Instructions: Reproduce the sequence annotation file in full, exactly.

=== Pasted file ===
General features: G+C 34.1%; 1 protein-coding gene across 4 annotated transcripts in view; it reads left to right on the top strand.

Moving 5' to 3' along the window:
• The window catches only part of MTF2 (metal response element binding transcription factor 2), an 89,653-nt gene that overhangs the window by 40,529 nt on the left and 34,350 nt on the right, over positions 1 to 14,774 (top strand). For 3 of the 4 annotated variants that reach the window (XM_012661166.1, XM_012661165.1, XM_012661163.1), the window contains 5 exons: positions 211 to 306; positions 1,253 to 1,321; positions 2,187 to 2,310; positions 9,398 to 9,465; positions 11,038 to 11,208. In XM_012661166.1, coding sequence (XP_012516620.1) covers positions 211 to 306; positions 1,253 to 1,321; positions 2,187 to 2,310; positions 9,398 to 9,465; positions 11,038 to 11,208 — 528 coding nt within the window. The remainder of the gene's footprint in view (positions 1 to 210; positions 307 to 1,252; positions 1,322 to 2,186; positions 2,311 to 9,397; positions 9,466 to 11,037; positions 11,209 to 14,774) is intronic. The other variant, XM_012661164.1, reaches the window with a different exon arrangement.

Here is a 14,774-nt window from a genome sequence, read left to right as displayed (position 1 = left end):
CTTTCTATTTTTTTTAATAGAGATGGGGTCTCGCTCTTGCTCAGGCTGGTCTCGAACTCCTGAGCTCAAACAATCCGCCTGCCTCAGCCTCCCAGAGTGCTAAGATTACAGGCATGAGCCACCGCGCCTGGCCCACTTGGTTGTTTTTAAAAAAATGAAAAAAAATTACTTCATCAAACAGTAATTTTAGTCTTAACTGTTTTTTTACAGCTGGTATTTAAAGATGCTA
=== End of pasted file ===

General features: G+C 34.1%; 1 protein-coding gene across 4 annotated transcripts in view; it reads left to right on the top strand.

Moving 5' to 3' along the window:
• The window catches only part of MTF2 (metal response element binding transcription factor 2), an 89,653-nt gene that overhangs the window by 40,529 nt on the left and 34,350 nt on the right, over positions 1 to 14,774 (top strand). For 3 of the 4 annotated variants that reach the window (XM_012661166.1, XM_012661165.1, XM_012661163.1), the window contains 5 exons: positions 211 to 306; positions 1,253 to 1,321; positions 2,187 to 2,310; positions 9,398 to 9,465; positions 11,038 to 11,208. In XM_012661166.1, coding sequence (XP_012516620.1) covers positions 211 to 306; positions 1,253 to 1,321; positions 2,187 to 2,310; positions 9,398 to 9,465; positions 11,038 to 11,208 — 528 coding nt within the window. The remainder of the gene's footprint in view (positions 1 to 210; positions 307 to 1,252; positions 1,322 to 2,186; positions 2,311 to 9,397; positions 9,466 to 11,037; positions 11,209 to 14,774) is intronic. The other variant, XM_012661164.1, reaches the window with a different exon arrangement.

Here is a 14,774-nt window from a genome sequence, read left to right as displayed (position 1 = left end):
CTTTCTATTTTTTTTAATAGAGATGGGGTCTCGCTCTTGCTCAGGCTGGTCTCGAACTCCTGAGCTCAAACAATCCGCCTGCCTCAGCCTCCCAGAGTGCTAAGATTACAGGCATGAGCCACCGCGCCTGGCCCACTTGGTTGTTTTTAAAAAAATGAAAAAAAATTACTTCATCAAACAGTAATTTTAGTCTTAACTGTTTTTTTACAGCTGGTATTTAAAGATGCTA